RV.Net Open Roads Forum: Search

RV Blog

  |  

RV Sales

  |  

Campgrounds

  |  

RV Parks

  |  

RV Club

  |  

RV Buyers Guide

  |  

Roadside Assistance

  |  

Extended Service Plan

  |  

RV Travel Assistance

  |  

RV Credit Card

  |  

RV Loans

Open Roads Forum Already a member? Login here.   If not, Register Today!  |  Help

Newest  |  Active  |  Popular  |  RVing FAQ Forum Rules  |  Forum Posting Help and Support  |  Contact  



Open Roads Forum  >  Search the Forums

 > Your search for posts made by 'huachuca' found 1 matches.

Sort by:    Search within results:
  Subject Author Date Posted Forum
RE: Boondocking in the sand -- how soft is too soft??

Dan, I'm from the east coast and admittedly have limited experience off-roading on our western public lands but I have been driving on sand beaches along our NC coast since the early sixties. Also, I spent two years with Uncle Sam playing around the Chihuahuan desert of southern AZ in my youth and we've visited the Four Corners area several times since retirement (thanks for all your tips and photos). My prior two vehicles were 05 and 12 Tacoma 4WD double cabs with the TRD Off Road package so fairly familiar with what you have. I don't think many of those giving advice here have noticed the vehicle in your sig - 2013 Tacoma TRD Off Road. The TRDOR package was most common on 4WD Tacoma's but was also available as an option on the two wheel drive models and I'm not sure which you have. Even if yours's is 2WD, it came standard with an electronic locking rear differential which will send power to equally to BOTH rear wheels when engaged. If you're unfamiliar with it, get your owner's manual out and read up on this feature. Posts regarding open differentials and rear wheel spin don't really apply here. I'm also fairly certain your truck has a feature known as Crawl Control. This is a really slick tech that controls wheel spin via the ABS braking system when activated. Check out the details in the manual for this as well. If your truck is 4WD, the low range transfer case, locking rear diff and Crawl Control features will get you through a lot of questionable terrain. Personally, I'm not a fan of the recommendations to 'just apply more power if you start to lose traction'. The BFG's you're running will quickly bury themselves when they start to spin resulting in the truck's frame contacting the ground. Once that happens, extrication gets much more difficult. I'd suggest stopping immediately at the first sign of tire slippage then get out and lower your air pressure down to 12-14 psi. Actually, I'd do this BEFORE getting into trouble. I always air down when going off road for any distance. The ride is much better, the chance of getting stuck is minimized and it doesn't do any damage to the tires at the reduced speeds you're driving. Don't be afraid to disconnect the camper of necessary - you can always figure out how to get it freed up as long as your truck is mobile. Carry a couple of tow straps (those with no metal hooks) and a soft shackle or three should you need to extricate the trailer. Carpet is better than nothing but, if you plan to spend much time in sand, I recommend at least one set of traction boards. Good ones aren't cheap, $300+/- for a set of MaxTraxx but neither is a tow or damage to your truck and/or camper. You might also want to consider adding a Come-a-Long to your kit. Looking forward to your trip reports and photos on the new adventures. We hope to be back your way in early summer. Al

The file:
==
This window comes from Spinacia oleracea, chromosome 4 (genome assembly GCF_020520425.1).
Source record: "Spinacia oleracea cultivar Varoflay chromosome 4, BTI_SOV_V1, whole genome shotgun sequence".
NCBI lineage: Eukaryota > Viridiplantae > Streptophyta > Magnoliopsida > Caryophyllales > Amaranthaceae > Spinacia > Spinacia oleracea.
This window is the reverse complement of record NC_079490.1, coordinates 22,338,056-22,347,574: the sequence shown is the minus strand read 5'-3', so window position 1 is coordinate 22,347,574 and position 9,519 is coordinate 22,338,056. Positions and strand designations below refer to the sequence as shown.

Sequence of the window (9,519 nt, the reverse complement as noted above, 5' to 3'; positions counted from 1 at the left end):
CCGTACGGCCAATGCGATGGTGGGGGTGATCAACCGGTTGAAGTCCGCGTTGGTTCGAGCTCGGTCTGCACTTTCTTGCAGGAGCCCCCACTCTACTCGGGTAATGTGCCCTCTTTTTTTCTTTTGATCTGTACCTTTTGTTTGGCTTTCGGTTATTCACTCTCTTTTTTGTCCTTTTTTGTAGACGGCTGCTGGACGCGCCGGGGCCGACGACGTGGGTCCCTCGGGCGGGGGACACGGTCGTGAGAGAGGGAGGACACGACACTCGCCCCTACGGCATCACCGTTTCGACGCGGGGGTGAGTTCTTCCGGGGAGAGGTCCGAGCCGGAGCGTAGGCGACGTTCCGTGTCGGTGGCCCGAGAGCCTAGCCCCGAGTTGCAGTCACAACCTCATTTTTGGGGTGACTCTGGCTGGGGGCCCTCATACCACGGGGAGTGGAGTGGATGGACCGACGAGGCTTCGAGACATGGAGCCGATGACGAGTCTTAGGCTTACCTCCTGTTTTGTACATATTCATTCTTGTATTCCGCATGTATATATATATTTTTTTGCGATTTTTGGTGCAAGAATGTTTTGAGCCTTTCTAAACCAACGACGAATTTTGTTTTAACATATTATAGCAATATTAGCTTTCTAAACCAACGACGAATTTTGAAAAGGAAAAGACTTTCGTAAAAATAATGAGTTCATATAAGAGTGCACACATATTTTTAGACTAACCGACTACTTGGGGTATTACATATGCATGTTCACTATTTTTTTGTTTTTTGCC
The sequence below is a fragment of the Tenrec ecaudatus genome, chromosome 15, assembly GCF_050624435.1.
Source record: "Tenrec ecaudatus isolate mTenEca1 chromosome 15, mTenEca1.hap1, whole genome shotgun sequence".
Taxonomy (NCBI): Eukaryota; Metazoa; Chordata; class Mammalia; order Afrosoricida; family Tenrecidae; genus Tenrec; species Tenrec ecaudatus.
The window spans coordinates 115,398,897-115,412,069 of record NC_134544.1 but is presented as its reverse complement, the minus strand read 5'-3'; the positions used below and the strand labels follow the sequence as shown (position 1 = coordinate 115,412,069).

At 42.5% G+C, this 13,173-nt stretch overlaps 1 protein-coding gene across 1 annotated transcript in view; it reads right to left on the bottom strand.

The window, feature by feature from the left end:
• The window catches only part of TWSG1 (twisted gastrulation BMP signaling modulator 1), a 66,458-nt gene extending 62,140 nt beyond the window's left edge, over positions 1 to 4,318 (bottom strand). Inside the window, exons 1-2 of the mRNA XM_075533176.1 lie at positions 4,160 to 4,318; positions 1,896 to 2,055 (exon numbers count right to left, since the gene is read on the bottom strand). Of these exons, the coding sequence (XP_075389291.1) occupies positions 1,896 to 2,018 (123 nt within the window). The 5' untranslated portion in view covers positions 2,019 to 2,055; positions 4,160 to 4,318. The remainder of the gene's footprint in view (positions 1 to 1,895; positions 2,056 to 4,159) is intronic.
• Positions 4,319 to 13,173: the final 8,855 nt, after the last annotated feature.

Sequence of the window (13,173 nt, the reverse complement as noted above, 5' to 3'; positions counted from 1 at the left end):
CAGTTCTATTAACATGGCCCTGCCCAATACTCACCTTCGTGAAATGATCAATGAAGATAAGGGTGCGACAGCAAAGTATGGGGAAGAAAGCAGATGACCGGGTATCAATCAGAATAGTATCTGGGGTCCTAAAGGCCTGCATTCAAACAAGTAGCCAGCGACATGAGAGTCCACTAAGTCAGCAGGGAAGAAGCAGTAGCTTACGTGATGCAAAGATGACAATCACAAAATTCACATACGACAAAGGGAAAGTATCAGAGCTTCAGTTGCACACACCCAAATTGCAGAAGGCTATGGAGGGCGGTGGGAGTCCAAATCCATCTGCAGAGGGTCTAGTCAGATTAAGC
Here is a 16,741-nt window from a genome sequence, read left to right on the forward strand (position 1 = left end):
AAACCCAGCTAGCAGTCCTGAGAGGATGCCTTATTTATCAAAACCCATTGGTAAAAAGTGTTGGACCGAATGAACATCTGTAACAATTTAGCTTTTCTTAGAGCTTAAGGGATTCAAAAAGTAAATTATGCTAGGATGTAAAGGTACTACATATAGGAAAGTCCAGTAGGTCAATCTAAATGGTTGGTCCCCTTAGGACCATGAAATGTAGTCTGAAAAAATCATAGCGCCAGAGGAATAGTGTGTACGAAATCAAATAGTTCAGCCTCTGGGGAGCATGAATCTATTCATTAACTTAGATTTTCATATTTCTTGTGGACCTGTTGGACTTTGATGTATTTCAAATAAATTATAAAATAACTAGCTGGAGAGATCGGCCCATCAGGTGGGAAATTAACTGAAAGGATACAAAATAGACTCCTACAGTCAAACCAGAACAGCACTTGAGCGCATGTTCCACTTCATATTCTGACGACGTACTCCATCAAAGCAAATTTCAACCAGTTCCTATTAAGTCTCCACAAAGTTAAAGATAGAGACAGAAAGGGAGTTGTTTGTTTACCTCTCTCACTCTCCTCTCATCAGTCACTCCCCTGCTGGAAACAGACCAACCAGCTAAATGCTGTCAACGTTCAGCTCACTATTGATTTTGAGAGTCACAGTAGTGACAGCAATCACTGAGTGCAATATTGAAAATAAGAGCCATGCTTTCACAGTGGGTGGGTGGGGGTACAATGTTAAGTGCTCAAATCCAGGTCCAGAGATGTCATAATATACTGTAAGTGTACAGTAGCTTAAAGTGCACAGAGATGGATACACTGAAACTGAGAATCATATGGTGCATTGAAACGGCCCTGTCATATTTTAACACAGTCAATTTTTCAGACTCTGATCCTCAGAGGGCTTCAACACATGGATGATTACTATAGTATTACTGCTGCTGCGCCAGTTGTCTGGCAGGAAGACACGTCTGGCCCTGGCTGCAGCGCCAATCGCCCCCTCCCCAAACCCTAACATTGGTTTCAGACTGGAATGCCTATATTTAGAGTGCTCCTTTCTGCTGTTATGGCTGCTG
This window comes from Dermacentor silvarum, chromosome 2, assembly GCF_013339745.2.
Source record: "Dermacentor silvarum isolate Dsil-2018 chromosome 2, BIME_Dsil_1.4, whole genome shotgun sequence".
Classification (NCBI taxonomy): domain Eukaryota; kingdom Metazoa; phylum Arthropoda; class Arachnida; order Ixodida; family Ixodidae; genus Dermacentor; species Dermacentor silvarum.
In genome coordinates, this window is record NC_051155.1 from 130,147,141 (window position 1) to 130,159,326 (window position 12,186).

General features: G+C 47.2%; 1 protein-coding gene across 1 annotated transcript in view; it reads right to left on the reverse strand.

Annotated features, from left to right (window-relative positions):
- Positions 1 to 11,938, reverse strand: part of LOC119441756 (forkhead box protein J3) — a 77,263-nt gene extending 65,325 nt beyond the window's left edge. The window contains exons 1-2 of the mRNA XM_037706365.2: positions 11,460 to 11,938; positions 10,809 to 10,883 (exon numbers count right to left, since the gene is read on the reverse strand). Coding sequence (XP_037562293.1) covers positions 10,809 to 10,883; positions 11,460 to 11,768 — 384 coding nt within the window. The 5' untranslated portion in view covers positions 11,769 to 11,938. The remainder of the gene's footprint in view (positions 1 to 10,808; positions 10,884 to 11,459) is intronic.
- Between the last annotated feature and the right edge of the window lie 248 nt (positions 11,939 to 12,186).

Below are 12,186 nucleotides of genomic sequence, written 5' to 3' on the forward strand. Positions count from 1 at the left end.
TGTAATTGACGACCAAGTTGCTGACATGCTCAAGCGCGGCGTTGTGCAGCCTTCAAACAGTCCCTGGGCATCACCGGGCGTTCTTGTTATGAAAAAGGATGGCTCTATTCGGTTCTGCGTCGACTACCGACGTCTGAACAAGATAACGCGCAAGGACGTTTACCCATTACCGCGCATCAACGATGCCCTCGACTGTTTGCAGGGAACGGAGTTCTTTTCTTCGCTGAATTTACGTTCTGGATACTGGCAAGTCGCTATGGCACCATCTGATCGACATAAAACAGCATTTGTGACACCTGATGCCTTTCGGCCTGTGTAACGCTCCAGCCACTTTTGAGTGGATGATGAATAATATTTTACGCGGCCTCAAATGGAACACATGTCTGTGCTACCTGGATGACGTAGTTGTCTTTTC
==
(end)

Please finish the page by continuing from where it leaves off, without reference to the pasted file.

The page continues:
huachuca 04/01/21 02:32pm Public Lands, Boondocking and Dry Camping
Sort by:    Search within results:


New posts No new posts
Closed, new posts Closed, no new posts
Moved, new posts Moved, no new posts

Adjust text size:




© 2021 CWI, Inc. © 2021 Good Sam Enterprises, LLC. All Rights Reserved.